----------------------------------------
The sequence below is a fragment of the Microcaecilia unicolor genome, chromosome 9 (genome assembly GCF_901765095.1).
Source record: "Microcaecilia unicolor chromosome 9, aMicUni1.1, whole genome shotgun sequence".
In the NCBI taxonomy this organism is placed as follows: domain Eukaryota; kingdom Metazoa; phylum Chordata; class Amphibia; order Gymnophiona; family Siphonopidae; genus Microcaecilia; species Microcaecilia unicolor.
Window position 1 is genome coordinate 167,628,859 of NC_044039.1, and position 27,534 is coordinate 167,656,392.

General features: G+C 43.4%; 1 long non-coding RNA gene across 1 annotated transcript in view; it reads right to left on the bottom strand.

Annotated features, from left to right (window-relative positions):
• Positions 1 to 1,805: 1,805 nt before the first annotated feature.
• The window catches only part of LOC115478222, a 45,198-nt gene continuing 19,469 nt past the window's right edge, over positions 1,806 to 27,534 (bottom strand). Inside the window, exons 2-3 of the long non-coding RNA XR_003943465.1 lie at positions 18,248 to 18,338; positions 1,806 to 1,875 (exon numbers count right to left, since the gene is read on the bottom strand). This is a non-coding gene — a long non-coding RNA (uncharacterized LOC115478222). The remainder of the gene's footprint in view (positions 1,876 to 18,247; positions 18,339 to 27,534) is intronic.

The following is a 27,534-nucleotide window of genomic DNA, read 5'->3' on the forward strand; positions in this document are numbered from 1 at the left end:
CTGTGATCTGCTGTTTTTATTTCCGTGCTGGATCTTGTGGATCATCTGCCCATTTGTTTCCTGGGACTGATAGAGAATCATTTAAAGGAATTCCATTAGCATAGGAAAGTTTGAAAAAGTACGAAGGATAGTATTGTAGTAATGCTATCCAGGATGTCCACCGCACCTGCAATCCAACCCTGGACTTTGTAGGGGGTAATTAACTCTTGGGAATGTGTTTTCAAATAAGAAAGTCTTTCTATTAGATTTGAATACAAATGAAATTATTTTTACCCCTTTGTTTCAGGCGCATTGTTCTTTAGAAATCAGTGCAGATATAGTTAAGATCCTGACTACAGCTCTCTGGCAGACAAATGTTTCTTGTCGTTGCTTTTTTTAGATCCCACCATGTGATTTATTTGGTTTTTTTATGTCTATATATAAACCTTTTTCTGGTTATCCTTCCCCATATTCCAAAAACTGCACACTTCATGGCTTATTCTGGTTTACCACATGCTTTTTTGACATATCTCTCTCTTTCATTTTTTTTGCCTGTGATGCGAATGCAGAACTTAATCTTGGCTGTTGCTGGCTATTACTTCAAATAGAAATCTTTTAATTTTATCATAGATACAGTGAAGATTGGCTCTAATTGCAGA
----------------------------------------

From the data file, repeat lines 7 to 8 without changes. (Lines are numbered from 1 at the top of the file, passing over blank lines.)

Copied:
• Positions 1 to 1,805: 1,805 nt before the first annotated feature.
• The window catches only part of LOC115478222, a 45,198-nt gene continuing 19,469 nt past the window's right edge, over positions 1,806 to 27,534 (bottom strand). Inside the window, exons 2-3 of the long non-coding RNA XR_003943465.1 lie at positions 18,248 to 18,338; positions 1,806 to 1,875 (exon numbers count right to left, since the gene is read on the bottom strand). This is a non-coding gene — a long non-coding RNA (uncharacterized LOC115478222). The remainder of the gene's footprint in view (positions 1,876 to 18,247; positions 18,339 to 27,534) is intronic.